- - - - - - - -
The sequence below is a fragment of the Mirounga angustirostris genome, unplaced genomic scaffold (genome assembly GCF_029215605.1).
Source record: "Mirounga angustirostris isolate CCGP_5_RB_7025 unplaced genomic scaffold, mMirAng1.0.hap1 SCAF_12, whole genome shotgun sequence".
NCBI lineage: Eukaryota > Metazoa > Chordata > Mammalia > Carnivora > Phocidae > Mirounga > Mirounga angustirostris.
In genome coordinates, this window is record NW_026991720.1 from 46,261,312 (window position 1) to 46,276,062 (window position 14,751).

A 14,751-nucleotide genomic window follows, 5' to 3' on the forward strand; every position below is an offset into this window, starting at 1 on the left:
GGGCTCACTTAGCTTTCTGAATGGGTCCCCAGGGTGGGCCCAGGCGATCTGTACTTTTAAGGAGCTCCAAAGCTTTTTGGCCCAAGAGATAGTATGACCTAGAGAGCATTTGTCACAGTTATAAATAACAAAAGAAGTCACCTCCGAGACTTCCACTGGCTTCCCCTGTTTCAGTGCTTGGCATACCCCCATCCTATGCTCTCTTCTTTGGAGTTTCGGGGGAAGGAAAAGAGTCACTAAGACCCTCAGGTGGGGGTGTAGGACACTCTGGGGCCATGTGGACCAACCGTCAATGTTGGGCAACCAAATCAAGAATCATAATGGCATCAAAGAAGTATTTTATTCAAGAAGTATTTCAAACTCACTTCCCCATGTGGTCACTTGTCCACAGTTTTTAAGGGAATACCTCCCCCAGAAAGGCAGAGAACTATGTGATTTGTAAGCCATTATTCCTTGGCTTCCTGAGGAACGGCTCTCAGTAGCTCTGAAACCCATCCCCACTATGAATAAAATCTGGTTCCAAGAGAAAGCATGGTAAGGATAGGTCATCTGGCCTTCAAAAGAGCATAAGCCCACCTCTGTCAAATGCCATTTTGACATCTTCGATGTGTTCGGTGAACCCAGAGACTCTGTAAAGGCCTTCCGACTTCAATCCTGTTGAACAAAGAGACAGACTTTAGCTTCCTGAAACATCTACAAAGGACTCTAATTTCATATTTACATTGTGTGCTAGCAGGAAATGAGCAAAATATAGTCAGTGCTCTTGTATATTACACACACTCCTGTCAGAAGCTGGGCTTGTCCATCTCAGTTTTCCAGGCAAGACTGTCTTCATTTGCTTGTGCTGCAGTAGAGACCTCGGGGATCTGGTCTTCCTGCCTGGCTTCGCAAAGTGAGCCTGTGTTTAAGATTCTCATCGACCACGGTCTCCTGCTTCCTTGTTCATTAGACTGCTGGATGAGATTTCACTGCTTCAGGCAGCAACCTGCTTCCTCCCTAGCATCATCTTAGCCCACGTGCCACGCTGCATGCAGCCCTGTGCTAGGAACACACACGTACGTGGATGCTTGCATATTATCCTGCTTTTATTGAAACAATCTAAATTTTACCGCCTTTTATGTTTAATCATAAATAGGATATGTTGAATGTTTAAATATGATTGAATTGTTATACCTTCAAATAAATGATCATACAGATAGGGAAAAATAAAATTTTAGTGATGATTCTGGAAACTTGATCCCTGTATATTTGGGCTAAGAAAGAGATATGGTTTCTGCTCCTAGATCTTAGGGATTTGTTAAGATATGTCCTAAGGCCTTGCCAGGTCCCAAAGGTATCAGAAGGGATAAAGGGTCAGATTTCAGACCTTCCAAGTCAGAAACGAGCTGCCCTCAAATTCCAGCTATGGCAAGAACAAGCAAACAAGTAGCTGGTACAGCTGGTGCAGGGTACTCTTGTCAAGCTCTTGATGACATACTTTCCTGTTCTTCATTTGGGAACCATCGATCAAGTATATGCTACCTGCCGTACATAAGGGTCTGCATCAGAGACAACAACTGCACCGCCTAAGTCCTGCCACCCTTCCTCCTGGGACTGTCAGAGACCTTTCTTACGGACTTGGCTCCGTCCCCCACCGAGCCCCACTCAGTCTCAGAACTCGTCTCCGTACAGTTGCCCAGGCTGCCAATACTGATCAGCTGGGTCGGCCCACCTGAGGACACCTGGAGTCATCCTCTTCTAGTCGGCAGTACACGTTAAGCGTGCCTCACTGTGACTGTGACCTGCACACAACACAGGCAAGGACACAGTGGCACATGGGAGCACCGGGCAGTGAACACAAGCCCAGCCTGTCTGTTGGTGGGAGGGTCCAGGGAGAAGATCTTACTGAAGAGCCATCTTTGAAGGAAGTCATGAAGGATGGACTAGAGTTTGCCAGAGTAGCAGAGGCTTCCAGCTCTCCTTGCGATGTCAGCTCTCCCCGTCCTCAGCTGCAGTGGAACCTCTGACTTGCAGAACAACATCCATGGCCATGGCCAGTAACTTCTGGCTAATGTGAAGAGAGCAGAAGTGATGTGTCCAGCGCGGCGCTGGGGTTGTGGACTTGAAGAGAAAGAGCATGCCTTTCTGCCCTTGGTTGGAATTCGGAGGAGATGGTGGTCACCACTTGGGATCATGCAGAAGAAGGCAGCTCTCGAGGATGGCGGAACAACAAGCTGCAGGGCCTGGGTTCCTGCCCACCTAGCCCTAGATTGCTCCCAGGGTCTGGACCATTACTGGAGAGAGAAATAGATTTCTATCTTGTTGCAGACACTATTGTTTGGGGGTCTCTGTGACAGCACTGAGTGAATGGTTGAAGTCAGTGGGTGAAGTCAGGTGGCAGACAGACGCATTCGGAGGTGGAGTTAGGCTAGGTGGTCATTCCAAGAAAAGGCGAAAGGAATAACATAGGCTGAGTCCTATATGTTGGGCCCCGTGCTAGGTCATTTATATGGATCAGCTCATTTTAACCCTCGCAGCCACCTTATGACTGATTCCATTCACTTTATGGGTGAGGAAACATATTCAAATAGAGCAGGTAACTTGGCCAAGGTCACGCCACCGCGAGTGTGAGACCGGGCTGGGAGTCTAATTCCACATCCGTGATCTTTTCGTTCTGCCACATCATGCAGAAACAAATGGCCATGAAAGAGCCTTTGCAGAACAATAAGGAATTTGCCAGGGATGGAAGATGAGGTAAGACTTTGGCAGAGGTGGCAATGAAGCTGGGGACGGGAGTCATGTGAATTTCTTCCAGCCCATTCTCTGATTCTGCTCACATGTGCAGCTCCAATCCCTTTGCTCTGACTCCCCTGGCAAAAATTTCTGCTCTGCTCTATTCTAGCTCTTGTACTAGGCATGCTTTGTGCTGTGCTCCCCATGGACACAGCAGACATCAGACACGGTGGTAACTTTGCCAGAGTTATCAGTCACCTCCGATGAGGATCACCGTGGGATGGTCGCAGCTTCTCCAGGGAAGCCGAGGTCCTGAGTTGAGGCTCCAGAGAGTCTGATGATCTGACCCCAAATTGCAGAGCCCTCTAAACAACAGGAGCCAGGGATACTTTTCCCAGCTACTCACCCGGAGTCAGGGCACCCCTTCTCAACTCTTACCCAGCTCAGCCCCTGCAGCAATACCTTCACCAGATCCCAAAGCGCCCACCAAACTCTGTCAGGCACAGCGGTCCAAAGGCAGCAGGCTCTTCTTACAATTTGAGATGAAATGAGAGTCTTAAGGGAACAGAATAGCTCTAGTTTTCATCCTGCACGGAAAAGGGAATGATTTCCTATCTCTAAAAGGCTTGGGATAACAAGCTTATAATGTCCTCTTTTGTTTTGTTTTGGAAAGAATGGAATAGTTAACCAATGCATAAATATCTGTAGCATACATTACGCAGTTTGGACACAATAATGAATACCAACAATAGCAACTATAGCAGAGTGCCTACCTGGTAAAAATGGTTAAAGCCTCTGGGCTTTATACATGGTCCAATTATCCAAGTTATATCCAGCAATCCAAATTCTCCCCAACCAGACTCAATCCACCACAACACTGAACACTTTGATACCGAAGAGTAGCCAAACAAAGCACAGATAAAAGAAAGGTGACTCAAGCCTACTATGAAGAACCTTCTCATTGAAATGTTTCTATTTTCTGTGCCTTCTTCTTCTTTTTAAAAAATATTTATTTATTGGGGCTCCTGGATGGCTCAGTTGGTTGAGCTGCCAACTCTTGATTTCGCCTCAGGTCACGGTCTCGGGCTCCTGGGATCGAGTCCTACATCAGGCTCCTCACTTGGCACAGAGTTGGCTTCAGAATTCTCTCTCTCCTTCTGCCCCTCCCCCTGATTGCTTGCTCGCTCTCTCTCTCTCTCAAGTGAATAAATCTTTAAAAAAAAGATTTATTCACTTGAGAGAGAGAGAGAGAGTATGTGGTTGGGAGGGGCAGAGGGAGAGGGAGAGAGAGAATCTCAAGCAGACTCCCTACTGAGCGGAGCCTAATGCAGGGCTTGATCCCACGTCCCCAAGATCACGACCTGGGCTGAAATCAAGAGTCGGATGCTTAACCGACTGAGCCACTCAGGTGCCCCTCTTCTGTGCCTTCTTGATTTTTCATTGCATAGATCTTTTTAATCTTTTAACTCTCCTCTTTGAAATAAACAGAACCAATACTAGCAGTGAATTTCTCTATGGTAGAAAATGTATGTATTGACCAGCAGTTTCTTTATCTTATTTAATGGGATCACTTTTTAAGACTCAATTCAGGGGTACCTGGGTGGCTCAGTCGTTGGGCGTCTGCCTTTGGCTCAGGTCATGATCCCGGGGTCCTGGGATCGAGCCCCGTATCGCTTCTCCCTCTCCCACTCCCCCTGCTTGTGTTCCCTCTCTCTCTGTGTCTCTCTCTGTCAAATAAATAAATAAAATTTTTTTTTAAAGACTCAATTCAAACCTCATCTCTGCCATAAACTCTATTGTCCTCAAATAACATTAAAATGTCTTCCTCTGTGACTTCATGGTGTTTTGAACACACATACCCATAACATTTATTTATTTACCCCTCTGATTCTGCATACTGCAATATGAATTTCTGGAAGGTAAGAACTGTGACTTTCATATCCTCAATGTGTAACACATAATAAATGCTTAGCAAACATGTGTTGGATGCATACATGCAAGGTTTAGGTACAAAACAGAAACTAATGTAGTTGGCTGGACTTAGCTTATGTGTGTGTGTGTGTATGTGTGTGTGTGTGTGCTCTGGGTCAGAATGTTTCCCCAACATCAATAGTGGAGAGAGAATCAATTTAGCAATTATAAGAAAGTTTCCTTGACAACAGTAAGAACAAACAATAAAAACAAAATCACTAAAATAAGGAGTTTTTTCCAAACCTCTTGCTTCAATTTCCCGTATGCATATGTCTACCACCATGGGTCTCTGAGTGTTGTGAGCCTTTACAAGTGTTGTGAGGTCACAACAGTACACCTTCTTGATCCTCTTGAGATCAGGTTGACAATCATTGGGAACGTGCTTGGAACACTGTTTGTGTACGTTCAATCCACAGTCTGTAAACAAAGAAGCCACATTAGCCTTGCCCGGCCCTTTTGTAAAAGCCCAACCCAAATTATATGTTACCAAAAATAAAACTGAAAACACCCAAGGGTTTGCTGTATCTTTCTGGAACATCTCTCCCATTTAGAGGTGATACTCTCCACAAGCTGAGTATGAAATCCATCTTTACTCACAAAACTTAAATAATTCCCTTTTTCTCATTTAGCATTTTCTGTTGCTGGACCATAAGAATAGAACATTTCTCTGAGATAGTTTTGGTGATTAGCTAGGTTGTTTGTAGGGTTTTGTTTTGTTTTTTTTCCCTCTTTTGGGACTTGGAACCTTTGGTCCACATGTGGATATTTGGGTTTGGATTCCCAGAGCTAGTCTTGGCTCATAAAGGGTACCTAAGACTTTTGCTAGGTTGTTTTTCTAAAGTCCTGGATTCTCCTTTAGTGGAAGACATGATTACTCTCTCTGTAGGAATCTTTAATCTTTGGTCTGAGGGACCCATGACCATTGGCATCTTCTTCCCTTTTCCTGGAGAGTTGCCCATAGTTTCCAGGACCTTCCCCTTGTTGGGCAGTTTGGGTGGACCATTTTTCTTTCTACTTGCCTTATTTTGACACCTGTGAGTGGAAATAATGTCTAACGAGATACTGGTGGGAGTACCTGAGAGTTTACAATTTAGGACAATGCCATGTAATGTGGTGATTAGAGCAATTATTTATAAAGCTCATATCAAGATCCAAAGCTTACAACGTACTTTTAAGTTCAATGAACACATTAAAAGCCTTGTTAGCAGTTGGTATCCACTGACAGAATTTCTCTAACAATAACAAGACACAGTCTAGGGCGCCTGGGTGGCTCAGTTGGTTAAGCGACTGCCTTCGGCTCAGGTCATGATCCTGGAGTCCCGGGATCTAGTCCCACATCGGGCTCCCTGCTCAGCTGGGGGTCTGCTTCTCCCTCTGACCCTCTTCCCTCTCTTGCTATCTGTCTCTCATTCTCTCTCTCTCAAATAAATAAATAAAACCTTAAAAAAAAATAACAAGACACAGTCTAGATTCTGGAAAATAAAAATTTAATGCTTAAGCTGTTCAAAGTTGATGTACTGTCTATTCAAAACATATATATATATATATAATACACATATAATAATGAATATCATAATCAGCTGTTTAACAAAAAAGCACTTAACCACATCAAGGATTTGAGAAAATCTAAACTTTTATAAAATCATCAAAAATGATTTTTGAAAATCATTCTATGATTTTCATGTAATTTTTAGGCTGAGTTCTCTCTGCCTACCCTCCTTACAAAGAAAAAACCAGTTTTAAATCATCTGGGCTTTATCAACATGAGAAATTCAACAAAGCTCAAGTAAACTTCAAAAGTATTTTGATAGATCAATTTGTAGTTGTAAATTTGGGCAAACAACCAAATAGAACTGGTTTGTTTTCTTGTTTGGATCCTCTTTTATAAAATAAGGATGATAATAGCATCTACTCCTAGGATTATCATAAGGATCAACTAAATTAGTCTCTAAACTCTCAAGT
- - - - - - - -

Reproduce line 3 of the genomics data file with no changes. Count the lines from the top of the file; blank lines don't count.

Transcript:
NCBI lineage: Eukaryota > Metazoa > Chordata > Mammalia > Carnivora > Phocidae > Mirounga > Mirounga angustirostris.